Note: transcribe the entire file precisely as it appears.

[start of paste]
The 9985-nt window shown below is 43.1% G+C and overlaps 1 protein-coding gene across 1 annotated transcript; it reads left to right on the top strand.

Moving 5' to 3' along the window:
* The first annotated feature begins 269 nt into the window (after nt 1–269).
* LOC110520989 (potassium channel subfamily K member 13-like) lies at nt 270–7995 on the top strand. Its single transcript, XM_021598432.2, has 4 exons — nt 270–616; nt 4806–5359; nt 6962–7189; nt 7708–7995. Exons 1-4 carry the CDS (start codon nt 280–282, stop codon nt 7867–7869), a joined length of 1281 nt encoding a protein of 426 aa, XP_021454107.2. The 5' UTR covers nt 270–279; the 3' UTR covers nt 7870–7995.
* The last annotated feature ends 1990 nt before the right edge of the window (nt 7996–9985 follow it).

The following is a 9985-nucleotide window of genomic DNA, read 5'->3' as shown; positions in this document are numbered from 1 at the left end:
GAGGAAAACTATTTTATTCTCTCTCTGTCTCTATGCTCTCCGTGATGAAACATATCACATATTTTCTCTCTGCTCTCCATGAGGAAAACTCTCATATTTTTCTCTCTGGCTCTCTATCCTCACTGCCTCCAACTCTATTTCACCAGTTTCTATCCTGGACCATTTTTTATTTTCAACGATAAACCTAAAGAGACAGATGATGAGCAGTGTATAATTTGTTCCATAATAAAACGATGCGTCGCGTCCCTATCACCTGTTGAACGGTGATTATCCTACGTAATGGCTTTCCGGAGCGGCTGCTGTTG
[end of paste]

The 9985-nt window shown below is 43.1% G+C and overlaps 1 protein-coding gene across 1 annotated transcript; it reads left to right on the top strand.

Moving 5' to 3' along the window:
* The first annotated feature begins 269 nt into the window (after nt 1–269).
* LOC110520989 (potassium channel subfamily K member 13-like) lies at nt 270–7995 on the top strand. Its single transcript, XM_021598432.2, has 4 exons — nt 270–616; nt 4806–5359; nt 6962–7189; nt 7708–7995. Exons 1-4 carry the CDS (start codon nt 280–282, stop codon nt 7867–7869), a joined length of 1281 nt encoding a protein of 426 aa, XP_021454107.2. The 5' UTR covers nt 270–279; the 3' UTR covers nt 7870–7995.
* The last annotated feature ends 1990 nt before the right edge of the window (nt 7996–9985 follow it).

The following is a 9985-nucleotide window of genomic DNA, read 5'->3' as shown; positions in this document are numbered from 1 at the left end:
GAGGAAAACTATTTTATTCTCTCTCTGTCTCTATGCTCTCCGTGATGAAACATATCACATATTTTCTCTCTGCTCTCCATGAGGAAAACTCTCATATTTTTCTCTCTGGCTCTCTATCCTCACTGCCTCCAACTCTATTTCACCAGTTTCTATCCTGGACCATTTTTTATTTTCAACGATAAACCTAAAGAGACAGATGATGAGCAGTGTATAATTTGTTCCATAATAAAACGATGCGTCGCGTCCCTATCACCTGTTGAACGGTGATTATCCTACGTAATGGCTTTCCGGAGCGGCTGCTGTTG